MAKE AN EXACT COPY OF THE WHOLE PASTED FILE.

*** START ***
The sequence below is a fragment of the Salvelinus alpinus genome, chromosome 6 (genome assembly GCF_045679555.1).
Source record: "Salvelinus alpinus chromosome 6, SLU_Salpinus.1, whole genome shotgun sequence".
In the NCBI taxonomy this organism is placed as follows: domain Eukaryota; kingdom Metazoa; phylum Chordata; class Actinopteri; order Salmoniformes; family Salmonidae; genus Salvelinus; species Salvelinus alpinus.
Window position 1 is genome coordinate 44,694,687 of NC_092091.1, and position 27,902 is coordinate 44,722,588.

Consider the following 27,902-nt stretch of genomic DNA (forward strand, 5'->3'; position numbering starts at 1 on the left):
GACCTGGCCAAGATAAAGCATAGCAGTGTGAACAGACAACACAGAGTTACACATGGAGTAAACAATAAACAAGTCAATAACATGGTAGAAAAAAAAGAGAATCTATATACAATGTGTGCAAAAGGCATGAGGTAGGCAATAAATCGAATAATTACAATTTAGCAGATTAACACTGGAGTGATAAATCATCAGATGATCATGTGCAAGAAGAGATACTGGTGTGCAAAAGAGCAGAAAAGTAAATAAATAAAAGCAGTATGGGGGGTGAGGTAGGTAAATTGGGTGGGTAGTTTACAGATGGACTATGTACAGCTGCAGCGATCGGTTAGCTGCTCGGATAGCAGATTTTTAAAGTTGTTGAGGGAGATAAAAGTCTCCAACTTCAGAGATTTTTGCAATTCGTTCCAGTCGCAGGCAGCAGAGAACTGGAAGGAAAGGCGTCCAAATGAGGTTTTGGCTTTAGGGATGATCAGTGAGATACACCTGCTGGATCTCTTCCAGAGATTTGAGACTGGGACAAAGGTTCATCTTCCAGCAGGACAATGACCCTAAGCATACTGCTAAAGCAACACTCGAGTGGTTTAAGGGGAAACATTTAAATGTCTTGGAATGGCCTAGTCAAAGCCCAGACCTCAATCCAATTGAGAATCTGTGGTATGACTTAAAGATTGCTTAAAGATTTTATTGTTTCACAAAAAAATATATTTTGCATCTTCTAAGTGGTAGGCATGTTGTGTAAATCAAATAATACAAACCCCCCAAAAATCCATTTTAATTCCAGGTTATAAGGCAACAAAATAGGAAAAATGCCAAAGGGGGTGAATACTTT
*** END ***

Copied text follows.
The sequence below is a fragment of the Salvelinus alpinus genome, chromosome 6 (genome assembly GCF_045679555.1).
Source record: "Salvelinus alpinus chromosome 6, SLU_Salpinus.1, whole genome shotgun sequence".
In the NCBI taxonomy this organism is placed as follows: domain Eukaryota; kingdom Metazoa; phylum Chordata; class Actinopteri; order Salmoniformes; family Salmonidae; genus Salvelinus; species Salvelinus alpinus.
Window position 1 is genome coordinate 44,694,687 of NC_092091.1, and position 27,902 is coordinate 44,722,588.

Consider the following 27,902-nt stretch of genomic DNA (forward strand, 5'->3'; position numbering starts at 1 on the left):
GACCTGGCCAAGATAAAGCATAGCAGTGTGAACAGACAACACAGAGTTACACATGGAGTAAACAATAAACAAGTCAATAACATGGTAGAAAAAAAAGAGAATCTATATACAATGTGTGCAAAAGGCATGAGGTAGGCAATAAATCGAATAATTACAATTTAGCAGATTAACACTGGAGTGATAAATCATCAGATGATCATGTGCAAGAAGAGATACTGGTGTGCAAAAGAGCAGAAAAGTAAATAAATAAAAGCAGTATGGGGGGTGAGGTAGGTAAATTGGGTGGGTAGTTTACAGATGGACTATGTACAGCTGCAGCGATCGGTTAGCTGCTCGGATAGCAGATTTTTAAAGTTGTTGAGGGAGATAAAAGTCTCCAACTTCAGAGATTTTTGCAATTCGTTCCAGTCGCAGGCAGCAGAGAACTGGAAGGAAAGGCGTCCAAATGAGGTTTTGGCTTTAGGGATGATCAGTGAGATACACCTGCTGGATCTCTTCCAGAGATTTGAGACTGGGACAAAGGTTCATCTTCCAGCAGGACAATGACCCTAAGCATACTGCTAAAGCAACACTCGAGTGGTTTAAGGGGAAACATTTAAATGTCTTGGAATGGCCTAGTCAAAGCCCAGACCTCAATCCAATTGAGAATCTGTGGTATGACTTAAAGATTGCTTAAAGATTTTATTGTTTCACAAAAAAATATATTTTGCATCTTCTAAGTGGTAGGCATGTTGTGTAAATCAAATAATACAAACCCCCCAAAAATCCATTTTAATTCCAGGTTATAAGGCAACAAAATAGGAAAAATGCCAAAGGGGGTGAATACTTT